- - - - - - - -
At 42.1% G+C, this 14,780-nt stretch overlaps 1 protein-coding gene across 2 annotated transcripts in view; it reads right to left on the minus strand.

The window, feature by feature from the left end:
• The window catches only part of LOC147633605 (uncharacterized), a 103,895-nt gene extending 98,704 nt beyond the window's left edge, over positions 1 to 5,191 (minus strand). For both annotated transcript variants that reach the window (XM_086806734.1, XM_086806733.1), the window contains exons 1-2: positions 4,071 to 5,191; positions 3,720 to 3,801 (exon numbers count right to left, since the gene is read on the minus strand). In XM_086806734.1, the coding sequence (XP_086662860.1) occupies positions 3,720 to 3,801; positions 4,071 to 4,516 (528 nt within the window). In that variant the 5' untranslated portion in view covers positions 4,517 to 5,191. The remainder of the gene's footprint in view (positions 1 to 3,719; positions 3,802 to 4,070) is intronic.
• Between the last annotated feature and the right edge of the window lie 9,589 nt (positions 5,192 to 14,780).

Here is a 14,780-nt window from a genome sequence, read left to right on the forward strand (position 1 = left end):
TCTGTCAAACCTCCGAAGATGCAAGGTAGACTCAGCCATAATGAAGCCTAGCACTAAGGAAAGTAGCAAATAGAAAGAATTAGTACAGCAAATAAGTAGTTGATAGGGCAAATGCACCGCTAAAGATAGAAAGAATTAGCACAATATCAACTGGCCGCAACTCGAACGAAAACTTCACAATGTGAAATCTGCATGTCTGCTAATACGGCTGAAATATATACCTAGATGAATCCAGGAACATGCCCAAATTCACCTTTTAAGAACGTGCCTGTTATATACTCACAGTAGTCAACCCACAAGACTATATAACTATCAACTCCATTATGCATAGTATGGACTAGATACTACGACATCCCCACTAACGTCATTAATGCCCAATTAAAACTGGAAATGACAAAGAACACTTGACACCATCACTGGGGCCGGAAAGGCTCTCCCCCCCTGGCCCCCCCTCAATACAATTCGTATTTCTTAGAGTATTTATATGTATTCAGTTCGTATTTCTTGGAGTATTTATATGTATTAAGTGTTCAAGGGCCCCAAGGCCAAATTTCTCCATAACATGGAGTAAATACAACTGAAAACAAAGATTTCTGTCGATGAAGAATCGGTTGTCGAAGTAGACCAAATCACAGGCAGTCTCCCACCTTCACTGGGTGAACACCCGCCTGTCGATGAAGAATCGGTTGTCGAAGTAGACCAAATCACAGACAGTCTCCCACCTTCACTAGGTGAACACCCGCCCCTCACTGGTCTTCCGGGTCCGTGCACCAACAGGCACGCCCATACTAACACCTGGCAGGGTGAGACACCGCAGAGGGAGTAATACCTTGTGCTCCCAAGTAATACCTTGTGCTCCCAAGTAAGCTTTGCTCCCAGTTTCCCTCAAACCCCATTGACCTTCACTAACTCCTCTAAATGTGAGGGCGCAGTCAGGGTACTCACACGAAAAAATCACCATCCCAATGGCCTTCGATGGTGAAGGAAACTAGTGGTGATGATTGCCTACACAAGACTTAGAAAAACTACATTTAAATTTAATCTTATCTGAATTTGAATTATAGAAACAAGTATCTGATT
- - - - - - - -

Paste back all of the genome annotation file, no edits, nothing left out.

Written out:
At 42.1% G+C, this 14,780-nt stretch overlaps 1 protein-coding gene across 2 annotated transcripts in view; it reads right to left on the minus strand.

The window, feature by feature from the left end:
• The window catches only part of LOC147633605 (uncharacterized), a 103,895-nt gene extending 98,704 nt beyond the window's left edge, over positions 1 to 5,191 (minus strand). For both annotated transcript variants that reach the window (XM_086806734.1, XM_086806733.1), the window contains exons 1-2: positions 4,071 to 5,191; positions 3,720 to 3,801 (exon numbers count right to left, since the gene is read on the minus strand). In XM_086806734.1, the coding sequence (XP_086662860.1) occupies positions 3,720 to 3,801; positions 4,071 to 4,516 (528 nt within the window). In that variant the 5' untranslated portion in view covers positions 4,517 to 5,191. The remainder of the gene's footprint in view (positions 1 to 3,719; positions 3,802 to 4,070) is intronic.
• Between the last annotated feature and the right edge of the window lie 9,589 nt (positions 5,192 to 14,780).

Here is a 14,780-nt window from a genome sequence, read left to right on the forward strand (position 1 = left end):
TCTGTCAAACCTCCGAAGATGCAAGGTAGACTCAGCCATAATGAAGCCTAGCACTAAGGAAAGTAGCAAATAGAAAGAATTAGTACAGCAAATAAGTAGTTGATAGGGCAAATGCACCGCTAAAGATAGAAAGAATTAGCACAATATCAACTGGCCGCAACTCGAACGAAAACTTCACAATGTGAAATCTGCATGTCTGCTAATACGGCTGAAATATATACCTAGATGAATCCAGGAACATGCCCAAATTCACCTTTTAAGAACGTGCCTGTTATATACTCACAGTAGTCAACCCACAAGACTATATAACTATCAACTCCATTATGCATAGTATGGACTAGATACTACGACATCCCCACTAACGTCATTAATGCCCAATTAAAACTGGAAATGACAAAGAACACTTGACACCATCACTGGGGCCGGAAAGGCTCTCCCCCCCTGGCCCCCCCTCAATACAATTCGTATTTCTTAGAGTATTTATATGTATTCAGTTCGTATTTCTTGGAGTATTTATATGTATTAAGTGTTCAAGGGCCCCAAGGCCAAATTTCTCCATAACATGGAGTAAATACAACTGAAAACAAAGATTTCTGTCGATGAAGAATCGGTTGTCGAAGTAGACCAAATCACAGGCAGTCTCCCACCTTCACTGGGTGAACACCCGCCTGTCGATGAAGAATCGGTTGTCGAAGTAGACCAAATCACAGACAGTCTCCCACCTTCACTAGGTGAACACCCGCCCCTCACTGGTCTTCCGGGTCCGTGCACCAACAGGCACGCCCATACTAACACCTGGCAGGGTGAGACACCGCAGAGGGAGTAATACCTTGTGCTCCCAAGTAATACCTTGTGCTCCCAAGTAAGCTTTGCTCCCAGTTTCCCTCAAACCCCATTGACCTTCACTAACTCCTCTAAATGTGAGGGCGCAGTCAGGGTACTCACACGAAAAAATCACCATCCCAATGGCCTTCGATGGTGAAGGAAACTAGTGGTGATGATTGCCTACACAAGACTTAGAAAAACTACATTTAAATTTAATCTTATCTGAATTTGAATTATAGAAACAAGTATCTGATT